FTC SCAM ALERT: Three Things To Do Before Paying For Professional or Business License

By  //  October 24, 2017

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FTC: reentrants vulnerable to scams

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(FEDERAL TRADE COMISION) — It can be hard for a person starting over in life to earn a living — especially if he or she is reentering society from prison. That’s one reason why many reentrants decide to use the trade skills they’ve learned to go into business for themselves.

But local consumer protection agencies have told the FTC about scammers who lie about being able to help people get professional or business licenses to start barbershops, hair salons, auto repair shops and other businesses. These con artists contact people in different ways and some say they issue licenses themselves.

Many reentrants don’t believe they will ever get a business license through the usual channels. That makes them vulnerable to scams.

Some reentrants may find themselves frustrated by occupational licensing regulations that don’t make sense. Maybe their trade is licensed in some states, but not others. That’s confusing.

If you’re looking to get a professional or business license, here are three things you should do before you pay anyone money:

  1. Check with your state or local government first to learn how to get a professional or business license. The requirements and fees depend on the type of business you’re starting, where it will be, what services you will offer, and government rules. Also, the Council of State Governments’ Collateral Consequences database provides detailed information on licensing restrictions based on your record and the type of license you’re seeking.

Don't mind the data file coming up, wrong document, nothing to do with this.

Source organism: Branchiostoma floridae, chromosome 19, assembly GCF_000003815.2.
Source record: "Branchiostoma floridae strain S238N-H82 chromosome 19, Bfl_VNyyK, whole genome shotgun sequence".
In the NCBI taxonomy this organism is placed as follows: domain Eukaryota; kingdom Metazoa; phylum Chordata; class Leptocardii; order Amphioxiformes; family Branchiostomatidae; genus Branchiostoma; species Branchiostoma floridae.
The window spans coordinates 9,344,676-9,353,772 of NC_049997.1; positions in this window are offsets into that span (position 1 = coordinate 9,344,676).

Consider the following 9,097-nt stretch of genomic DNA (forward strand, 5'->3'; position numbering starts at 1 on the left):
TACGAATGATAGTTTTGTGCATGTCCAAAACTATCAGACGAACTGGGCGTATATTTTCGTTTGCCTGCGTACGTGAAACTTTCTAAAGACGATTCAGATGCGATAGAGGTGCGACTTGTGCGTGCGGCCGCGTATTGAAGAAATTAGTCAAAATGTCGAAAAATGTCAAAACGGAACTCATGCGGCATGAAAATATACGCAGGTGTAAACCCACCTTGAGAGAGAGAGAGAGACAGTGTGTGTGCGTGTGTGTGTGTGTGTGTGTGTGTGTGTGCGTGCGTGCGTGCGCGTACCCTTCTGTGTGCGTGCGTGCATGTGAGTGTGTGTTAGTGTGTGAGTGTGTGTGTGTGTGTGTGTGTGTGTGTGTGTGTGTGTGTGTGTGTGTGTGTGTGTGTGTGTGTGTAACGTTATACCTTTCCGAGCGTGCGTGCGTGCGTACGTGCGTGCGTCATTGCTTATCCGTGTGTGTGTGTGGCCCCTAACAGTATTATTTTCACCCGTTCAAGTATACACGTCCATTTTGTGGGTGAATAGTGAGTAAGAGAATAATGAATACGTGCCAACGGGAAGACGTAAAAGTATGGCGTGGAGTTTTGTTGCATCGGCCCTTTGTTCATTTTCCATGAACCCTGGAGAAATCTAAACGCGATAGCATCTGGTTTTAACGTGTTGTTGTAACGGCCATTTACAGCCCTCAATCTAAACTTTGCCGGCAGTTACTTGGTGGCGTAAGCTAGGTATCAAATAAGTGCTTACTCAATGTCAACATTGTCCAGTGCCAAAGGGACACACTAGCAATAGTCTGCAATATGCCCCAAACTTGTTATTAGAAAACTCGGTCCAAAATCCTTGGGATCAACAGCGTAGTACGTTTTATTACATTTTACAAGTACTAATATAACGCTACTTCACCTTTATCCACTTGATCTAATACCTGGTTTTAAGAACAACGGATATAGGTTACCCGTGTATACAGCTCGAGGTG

2. If a company says it can issue you a professional or business license, check it out first. Typically, government agencies issue professional and business licenses. Contact the agency that oversees licensing for your trade to see if the company is legitimate. You also can search online using the company’s name and the term “scam.”
  3. Visit the U.S. Small Business Administration’s website for information on licensing and starting a small business.
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If you spot a situation where professional licensing doesn’t make sense, let us know. Sometimes, excessive occupational licensing is an unnecessary barrier to jobs, entrepreneurship, and economic opportunity – and doesn’t really protect public health and safety. The FTC’s Economic Liberty Task Force is studying these issues, and would love to hear your story.

For more information on scams targeting entrepreneurs, go to FTC.gov/SmallBusiness. For more information relevant to reentrants, visit FTC.gov/reentry. And if you know about a business scam, tell the FTC online or at 1-877-FTC-HELP.


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